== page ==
to:
* BatmanGambit: The Saint loves these with a holy love. A prime example is in ''The Man From St. Louis,'' where he manipulates a vicious wannabe-bigshot mook into disposing of a white slaver -- and in such a way that Chief Inspector Teal immediately arrests said look.mook.
6th Jan '16 10:12:30 AM DocWildNole
Is there an issue? Send a Message
* BatmanGambit: The Saint loves these with a holy love.
to:
* BatmanGambit: The Saint loves these with a holy love. A prime example is in ''The Man From St. Louis,'' where he manipulates a vicious wannabe-bigshot mook into disposing of a white slaver -- and in such a way that Chief Inspector Teal immediately arrests said look.
4th Jan '16 9:22:21 PM DocWildNole
Is there an issue? Send a Message
Charteris told Templar's story in different formats: novels, novella collections and short stories. Initially, Templar was usually depicted as working with a team that included his OldRetainer Orace, girlfriend Patricia Holm, right-hand-man Roger Conway, Richard "Dicky" Tremayne, Archie Sheridan, and Norman Kent. These four eventually went their own ways, and Templar worked with Patricia, Peter Quentin -- who first appeared as a con victim whom Templar saves from a long prison term -- and good old Hoppy Uniatz, a not-overly-bright but unswervingly loyal and courageous former [[BigRottenApple Prohibitiion-era NYC]] hoodlum. Later, this was slimmed down to just Hoppy. Finally, Templar was featured working solo in most stories published from the late 1940s onward.
to:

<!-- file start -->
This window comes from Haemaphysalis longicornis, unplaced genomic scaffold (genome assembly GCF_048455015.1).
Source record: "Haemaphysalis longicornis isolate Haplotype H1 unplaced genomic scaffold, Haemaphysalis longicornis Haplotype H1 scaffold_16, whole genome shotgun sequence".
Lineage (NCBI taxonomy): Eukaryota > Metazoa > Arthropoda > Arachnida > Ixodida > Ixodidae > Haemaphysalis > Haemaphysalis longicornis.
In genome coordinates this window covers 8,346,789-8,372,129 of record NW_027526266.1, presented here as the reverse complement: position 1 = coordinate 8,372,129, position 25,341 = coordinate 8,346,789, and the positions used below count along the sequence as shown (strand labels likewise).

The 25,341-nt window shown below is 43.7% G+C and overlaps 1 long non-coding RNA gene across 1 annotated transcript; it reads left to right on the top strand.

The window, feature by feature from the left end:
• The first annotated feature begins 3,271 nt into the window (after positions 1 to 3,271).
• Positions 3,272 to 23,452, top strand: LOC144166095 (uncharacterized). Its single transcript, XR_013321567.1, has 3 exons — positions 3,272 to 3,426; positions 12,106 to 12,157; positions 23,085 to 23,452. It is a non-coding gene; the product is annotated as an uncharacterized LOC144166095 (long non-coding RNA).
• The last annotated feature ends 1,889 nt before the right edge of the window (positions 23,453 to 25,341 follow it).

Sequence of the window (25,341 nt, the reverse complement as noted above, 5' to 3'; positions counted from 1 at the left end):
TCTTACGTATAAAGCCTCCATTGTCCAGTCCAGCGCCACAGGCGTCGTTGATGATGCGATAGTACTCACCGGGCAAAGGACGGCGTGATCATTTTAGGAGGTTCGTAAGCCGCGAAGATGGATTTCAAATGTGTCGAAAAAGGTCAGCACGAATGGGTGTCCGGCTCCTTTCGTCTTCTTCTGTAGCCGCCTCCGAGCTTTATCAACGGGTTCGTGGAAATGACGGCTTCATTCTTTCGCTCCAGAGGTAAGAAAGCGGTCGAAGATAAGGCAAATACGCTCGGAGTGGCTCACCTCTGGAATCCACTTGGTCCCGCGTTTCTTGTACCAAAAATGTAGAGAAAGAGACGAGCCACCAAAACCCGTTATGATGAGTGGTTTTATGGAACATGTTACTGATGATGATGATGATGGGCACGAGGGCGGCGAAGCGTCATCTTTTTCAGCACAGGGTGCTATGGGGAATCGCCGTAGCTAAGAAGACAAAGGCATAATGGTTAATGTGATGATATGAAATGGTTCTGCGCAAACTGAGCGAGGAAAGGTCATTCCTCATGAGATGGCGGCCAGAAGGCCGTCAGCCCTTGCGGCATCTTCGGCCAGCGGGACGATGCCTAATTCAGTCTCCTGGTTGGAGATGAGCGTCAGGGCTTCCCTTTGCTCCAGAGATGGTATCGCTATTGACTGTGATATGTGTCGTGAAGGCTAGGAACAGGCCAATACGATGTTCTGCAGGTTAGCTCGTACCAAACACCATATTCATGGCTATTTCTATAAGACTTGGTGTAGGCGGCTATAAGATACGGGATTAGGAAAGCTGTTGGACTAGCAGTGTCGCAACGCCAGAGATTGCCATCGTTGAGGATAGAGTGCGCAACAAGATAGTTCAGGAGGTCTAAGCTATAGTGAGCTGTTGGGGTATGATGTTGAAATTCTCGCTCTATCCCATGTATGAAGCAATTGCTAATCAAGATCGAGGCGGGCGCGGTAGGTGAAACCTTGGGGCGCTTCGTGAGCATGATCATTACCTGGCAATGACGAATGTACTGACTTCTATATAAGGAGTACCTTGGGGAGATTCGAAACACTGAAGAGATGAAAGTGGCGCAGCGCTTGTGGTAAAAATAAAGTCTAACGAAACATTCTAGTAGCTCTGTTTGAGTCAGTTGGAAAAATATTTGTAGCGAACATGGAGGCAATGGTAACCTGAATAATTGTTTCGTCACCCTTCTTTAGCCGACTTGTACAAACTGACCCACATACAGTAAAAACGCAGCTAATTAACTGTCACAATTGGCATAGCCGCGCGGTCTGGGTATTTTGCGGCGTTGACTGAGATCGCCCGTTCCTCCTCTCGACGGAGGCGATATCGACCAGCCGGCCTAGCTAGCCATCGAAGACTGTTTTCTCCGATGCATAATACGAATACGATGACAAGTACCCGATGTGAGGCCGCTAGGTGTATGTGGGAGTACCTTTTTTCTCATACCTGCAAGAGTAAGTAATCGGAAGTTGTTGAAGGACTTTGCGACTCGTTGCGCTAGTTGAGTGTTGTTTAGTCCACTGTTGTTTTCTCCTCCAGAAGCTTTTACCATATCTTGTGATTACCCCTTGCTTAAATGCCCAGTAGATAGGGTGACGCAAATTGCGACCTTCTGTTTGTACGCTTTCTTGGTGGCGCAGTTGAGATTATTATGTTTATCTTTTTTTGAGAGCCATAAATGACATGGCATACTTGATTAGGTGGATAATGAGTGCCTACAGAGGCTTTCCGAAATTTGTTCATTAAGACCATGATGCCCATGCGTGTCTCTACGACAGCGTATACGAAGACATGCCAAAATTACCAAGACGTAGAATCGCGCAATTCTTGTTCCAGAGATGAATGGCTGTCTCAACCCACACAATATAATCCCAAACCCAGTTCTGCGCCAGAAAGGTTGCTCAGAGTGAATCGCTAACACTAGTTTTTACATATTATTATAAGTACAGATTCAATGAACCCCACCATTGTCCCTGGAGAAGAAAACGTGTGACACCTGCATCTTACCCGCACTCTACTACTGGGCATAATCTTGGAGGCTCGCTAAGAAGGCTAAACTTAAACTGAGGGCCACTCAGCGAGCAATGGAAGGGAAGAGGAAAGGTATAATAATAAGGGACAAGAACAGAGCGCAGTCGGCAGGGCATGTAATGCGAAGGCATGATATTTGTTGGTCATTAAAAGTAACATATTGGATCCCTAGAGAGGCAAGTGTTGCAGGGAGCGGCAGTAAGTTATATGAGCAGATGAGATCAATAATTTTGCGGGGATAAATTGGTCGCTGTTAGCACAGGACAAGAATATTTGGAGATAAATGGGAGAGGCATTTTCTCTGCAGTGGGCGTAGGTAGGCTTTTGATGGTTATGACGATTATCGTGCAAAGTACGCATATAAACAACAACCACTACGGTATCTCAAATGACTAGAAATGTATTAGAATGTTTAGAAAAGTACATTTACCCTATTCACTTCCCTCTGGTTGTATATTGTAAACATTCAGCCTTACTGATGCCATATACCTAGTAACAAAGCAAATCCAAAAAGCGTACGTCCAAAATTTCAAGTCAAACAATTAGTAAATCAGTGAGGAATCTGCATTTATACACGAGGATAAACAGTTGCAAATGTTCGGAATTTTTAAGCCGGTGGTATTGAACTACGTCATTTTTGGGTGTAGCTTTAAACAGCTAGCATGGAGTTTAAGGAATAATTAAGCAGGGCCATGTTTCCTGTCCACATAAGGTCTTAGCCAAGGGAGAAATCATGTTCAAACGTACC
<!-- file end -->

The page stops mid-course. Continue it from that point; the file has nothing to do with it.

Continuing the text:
Charteris told Templar's story in different formats: novels, novella collections and short stories. Initially, Templar was usually depicted as working with a team that included number of other adventurous young men: his OldRetainer Orace, girlfriend Patricia Holm, right-hand-man Roger Conway, Richard "Dicky" Tremayne, Archie Sheridan, and [[spoiler: doomed hero]] Norman Kent. These four eventually went their own ways, Occasionally, the team included his OldRetainer Orace, though mainly in a background/support role. And, very often, Templar heavily relied on his true love, Patricia Holm, who was far more competent than the average heroine of her day. By the mid-1930s, Conway, Tremayne, Sheridan, and Kent had left the field, and Templar worked with Patricia, Peter Quentin -- who first appeared as a con victim whom Templar saves from a long prison term -- and good old Hoppy Uniatz, a not-overly-bright but unswervingly loyal and courageous former [[BigRottenApple Prohibitiion-era NYC]] hoodlum. Later, this was slimmed down to just Hoppy.As time went on, only Hoppy would appear. Finally, Templar was featured working solo in most stories published from the late 1940s onward.